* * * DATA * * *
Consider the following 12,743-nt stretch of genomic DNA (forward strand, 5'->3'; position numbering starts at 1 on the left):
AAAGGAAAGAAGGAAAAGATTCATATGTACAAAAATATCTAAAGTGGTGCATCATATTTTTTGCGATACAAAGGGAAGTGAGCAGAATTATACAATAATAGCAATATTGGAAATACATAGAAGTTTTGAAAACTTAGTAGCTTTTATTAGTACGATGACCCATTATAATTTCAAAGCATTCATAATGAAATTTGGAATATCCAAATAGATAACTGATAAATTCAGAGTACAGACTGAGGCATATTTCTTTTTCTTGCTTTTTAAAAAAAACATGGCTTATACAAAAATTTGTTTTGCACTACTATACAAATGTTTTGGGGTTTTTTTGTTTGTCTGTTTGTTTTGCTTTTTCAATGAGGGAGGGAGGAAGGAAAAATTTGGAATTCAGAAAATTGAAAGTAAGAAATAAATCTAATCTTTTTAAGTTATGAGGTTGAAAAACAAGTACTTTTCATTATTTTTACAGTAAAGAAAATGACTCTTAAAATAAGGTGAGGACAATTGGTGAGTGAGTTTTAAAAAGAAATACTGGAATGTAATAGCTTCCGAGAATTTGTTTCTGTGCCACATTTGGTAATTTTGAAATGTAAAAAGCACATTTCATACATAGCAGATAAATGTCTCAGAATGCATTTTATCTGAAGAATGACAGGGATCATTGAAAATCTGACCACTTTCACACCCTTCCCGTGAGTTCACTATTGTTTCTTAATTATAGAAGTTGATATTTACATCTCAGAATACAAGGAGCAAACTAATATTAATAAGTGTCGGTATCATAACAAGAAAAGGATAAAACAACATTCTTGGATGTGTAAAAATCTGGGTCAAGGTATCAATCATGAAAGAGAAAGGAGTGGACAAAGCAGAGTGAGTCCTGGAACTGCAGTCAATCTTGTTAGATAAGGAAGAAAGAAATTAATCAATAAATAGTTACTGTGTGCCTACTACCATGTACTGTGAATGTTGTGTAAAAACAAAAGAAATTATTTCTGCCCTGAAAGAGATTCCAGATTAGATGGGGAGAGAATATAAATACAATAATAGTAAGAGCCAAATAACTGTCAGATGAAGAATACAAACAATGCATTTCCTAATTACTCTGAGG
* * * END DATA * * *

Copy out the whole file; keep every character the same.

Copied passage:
Consider the following 12,743-nt stretch of genomic DNA (forward strand, 5'->3'; position numbering starts at 1 on the left):
AAAGGAAAGAAGGAAAAGATTCATATGTACAAAAATATCTAAAGTGGTGCATCATATTTTTTGCGATACAAAGGGAAGTGAGCAGAATTATACAATAATAGCAATATTGGAAATACATAGAAGTTTTGAAAACTTAGTAGCTTTTATTAGTACGATGACCCATTATAATTTCAAAGCATTCATAATGAAATTTGGAATATCCAAATAGATAACTGATAAATTCAGAGTACAGACTGAGGCATATTTCTTTTTCTTGCTTTTTAAAAAAAACATGGCTTATACAAAAATTTGTTTTGCACTACTATACAAATGTTTTGGGGTTTTTTTGTTTGTCTGTTTGTTTTGCTTTTTCAATGAGGGAGGGAGGAAGGAAAAATTTGGAATTCAGAAAATTGAAAGTAAGAAATAAATCTAATCTTTTTAAGTTATGAGGTTGAAAAACAAGTACTTTTCATTATTTTTACAGTAAAGAAAATGACTCTTAAAATAAGGTGAGGACAATTGGTGAGTGAGTTTTAAAAAGAAATACTGGAATGTAATAGCTTCCGAGAATTTGTTTCTGTGCCACATTTGGTAATTTTGAAATGTAAAAAGCACATTTCATACATAGCAGATAAATGTCTCAGAATGCATTTTATCTGAAGAATGACAGGGATCATTGAAAATCTGACCACTTTCACACCCTTCCCGTGAGTTCACTATTGTTTCTTAATTATAGAAGTTGATATTTACATCTCAGAATACAAGGAGCAAACTAATATTAATAAGTGTCGGTATCATAACAAGAAAAGGATAAAACAACATTCTTGGATGTGTAAAAATCTGGGTCAAGGTATCAATCATGAAAGAGAAAGGAGTGGACAAAGCAGAGTGAGTCCTGGAACTGCAGTCAATCTTGTTAGATAAGGAAGAAAGAAATTAATCAATAAATAGTTACTGTGTGCCTACTACCATGTACTGTGAATGTTGTGTAAAAACAAAAGAAATTATTTCTGCCCTGAAAGAGATTCCAGATTAGATGGGGAGAGAATATAAATACAATAATAGTAAGAGCCAAATAACTGTCAGATGAAGAATACAAACAATGCATTTCCTAATTACTCTGAGG